It is hard to imagine how anyone who’s a Civil War buff could fail to enjoy Ronald F. Maxwell’s four-hour epic about the battle of Gettysburg. It’s also hard to imagine how anyone who isn’t would be able to stay in his seat for the duration of the film.

I fall into the former category, but then, I grew up in Richmond, Va., a city Tom Robbins aptly describes in Even Cowgirls Get the Blues as “the world’s largest Confederate Museum.” (It’s true. The first thing we were taught in driver’s ed was how to negotiate the traffic circles on Monument Avenue without plowing into Stonewall Jackson or Jefferson Davis.)

For those who are referring to Vietnam when they talk about “the war,” a brief synopsis: The battle of Gettysburg was fought in July 1863. It was as far North as the Southern army ever got and the last time it would fight on Northern soil. Gettysburg followed a string of Southern victories and was meant to be the spectacular Confederate offensive that would end the war. Instead, though the war dragged on until 1865, Gettysburg marked the beginning of the end for the Confederacy. And at Gettysburg, Robert E. Lee, who up until that time had seemed all but invincible, made the misjudgment of his career by ordering one of the most notoriously hopeless maneuvers in military history: Pickett’s charge.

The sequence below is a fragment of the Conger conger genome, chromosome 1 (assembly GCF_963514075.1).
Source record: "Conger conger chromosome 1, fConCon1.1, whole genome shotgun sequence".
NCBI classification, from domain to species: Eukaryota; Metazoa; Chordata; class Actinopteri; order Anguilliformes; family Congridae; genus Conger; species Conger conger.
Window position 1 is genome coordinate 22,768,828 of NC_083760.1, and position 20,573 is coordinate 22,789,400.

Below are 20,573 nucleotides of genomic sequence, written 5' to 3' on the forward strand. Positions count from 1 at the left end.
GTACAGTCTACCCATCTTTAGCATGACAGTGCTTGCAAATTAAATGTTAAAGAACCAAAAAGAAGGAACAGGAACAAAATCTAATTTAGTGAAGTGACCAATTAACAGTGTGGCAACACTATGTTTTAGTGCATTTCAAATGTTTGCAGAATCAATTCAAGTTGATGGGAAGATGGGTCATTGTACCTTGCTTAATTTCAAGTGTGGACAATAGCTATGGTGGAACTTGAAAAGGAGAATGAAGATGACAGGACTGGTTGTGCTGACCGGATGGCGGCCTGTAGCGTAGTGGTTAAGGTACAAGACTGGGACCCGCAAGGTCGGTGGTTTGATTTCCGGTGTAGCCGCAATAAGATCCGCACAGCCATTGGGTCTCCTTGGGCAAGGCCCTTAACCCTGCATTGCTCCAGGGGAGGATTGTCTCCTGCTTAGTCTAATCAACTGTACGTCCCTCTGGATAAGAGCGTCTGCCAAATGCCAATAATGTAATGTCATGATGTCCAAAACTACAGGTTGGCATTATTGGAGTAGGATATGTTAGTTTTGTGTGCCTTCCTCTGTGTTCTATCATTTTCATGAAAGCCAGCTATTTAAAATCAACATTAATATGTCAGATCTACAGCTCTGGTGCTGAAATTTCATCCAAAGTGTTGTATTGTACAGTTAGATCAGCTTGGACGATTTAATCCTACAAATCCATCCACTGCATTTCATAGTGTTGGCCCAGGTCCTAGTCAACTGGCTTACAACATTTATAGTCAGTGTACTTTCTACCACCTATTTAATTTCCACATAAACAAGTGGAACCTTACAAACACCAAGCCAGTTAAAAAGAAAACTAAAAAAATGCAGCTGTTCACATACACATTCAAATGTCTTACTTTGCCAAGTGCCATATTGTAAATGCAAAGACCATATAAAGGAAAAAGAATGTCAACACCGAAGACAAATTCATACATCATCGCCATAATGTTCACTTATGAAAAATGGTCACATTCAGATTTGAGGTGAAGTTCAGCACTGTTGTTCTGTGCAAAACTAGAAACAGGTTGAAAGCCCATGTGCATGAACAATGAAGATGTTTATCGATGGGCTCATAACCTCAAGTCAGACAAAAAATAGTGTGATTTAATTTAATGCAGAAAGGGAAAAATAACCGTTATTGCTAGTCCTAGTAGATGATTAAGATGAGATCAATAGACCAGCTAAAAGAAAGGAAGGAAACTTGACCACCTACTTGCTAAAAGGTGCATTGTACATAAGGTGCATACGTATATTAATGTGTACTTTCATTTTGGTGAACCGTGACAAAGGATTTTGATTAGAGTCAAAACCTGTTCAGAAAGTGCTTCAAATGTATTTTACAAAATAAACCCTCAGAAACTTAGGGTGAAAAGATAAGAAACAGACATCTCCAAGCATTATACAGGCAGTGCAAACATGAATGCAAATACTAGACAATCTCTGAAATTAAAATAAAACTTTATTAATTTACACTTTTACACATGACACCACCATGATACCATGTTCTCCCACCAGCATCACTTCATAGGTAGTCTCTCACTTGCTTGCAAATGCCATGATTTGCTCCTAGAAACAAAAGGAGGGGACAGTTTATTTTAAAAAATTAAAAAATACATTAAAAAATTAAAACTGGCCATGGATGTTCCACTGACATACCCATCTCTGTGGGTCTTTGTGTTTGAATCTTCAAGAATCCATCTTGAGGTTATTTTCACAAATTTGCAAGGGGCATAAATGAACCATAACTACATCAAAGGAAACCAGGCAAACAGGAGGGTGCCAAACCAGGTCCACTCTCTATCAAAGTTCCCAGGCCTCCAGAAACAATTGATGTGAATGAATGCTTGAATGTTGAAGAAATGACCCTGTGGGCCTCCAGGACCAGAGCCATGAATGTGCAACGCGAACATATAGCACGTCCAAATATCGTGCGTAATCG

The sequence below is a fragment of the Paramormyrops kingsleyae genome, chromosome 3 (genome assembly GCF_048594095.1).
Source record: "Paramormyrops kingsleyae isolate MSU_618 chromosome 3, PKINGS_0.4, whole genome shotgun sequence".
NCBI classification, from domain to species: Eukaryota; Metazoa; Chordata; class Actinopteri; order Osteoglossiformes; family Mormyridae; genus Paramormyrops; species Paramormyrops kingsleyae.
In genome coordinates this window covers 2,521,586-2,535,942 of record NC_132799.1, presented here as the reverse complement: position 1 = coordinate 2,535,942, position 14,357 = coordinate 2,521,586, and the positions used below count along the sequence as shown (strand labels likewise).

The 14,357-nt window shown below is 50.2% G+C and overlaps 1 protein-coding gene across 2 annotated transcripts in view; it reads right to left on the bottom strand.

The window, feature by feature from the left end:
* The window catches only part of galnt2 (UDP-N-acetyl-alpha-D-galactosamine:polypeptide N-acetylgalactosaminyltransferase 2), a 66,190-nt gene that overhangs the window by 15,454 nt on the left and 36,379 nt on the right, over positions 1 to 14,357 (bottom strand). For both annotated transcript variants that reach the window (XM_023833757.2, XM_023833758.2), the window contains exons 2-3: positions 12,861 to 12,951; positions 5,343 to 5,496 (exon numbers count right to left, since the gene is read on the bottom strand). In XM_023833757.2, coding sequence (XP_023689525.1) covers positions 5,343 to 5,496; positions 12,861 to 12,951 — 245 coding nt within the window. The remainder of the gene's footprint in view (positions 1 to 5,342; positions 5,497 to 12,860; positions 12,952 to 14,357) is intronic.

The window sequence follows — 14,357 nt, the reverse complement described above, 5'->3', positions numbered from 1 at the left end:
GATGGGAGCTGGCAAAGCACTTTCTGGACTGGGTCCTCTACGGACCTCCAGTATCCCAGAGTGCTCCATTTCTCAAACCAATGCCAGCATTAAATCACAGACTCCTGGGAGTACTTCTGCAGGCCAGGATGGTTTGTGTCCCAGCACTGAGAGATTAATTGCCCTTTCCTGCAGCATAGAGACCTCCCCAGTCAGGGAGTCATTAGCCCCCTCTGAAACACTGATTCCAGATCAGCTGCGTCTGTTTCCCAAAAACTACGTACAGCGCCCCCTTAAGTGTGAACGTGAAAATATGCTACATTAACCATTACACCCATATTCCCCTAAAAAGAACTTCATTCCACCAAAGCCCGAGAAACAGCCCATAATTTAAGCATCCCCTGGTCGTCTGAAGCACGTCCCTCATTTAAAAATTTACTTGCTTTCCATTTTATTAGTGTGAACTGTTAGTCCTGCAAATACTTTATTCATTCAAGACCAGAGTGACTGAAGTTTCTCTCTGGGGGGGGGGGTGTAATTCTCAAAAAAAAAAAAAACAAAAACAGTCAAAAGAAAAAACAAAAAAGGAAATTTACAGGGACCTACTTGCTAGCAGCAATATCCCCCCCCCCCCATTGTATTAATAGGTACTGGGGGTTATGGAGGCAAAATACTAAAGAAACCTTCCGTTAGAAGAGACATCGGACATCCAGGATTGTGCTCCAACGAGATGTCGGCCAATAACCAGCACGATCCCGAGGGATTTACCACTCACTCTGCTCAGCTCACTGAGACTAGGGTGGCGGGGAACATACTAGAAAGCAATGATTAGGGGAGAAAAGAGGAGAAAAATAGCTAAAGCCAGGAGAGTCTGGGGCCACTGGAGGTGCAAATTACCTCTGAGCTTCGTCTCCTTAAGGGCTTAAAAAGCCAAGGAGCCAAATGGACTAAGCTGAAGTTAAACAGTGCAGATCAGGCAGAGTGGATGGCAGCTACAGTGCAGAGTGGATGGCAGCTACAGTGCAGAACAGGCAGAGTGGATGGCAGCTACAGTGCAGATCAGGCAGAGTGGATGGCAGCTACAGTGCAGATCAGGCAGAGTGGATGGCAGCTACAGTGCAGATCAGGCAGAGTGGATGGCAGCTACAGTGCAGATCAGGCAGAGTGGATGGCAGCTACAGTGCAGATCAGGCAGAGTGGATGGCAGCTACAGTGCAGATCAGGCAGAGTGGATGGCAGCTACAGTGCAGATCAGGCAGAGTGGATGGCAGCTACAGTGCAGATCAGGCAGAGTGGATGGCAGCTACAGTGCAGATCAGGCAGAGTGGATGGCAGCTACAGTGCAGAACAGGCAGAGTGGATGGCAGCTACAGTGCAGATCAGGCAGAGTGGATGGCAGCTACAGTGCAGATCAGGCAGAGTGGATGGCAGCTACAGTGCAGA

One problem in making a movie about the battle is that the Southerners have all the meatiest roles. Above all, Gettysburg is Lee’s story, and the filmmakers clearly spent a good deal of time looking for a parallel Union figure. George Meade was out, since he had only assumed control of the Union forces a short time before, and had not (then or now) emerged as a strong personality. So they chose Union officer Joshua Lawrence Chamberlain, a college professor from Maine who found himself in the right place at the right time to improvise and carry off a maneuver whose failure could arguably have cost the Union the war.

Though director Maxwell’s screenplay is based on Michael Shaara’s novel The Killer Angels, the film is more like an elaborately staged re-enactment than a continuous narrative. This seems unavoidable, since the film begins on Day 1 and ends on Day 3 of the conflict, never leaving the battlefield. Gettysburg is literally about the battle itself, not the battle as it appears in the context of a larger story. The characters, after all, spend most of their time fighting (or, in the case of top officers, watching other people fight). And what character development the film slips in between cannonade bursts is in shorthand: Lee (played rather impassively by Martin Sheen) murmurs devoutly about “God’s will”; Chamberlain (Jeff Daniels) gives a group of would-be deserters a rousing speech about the Union cause.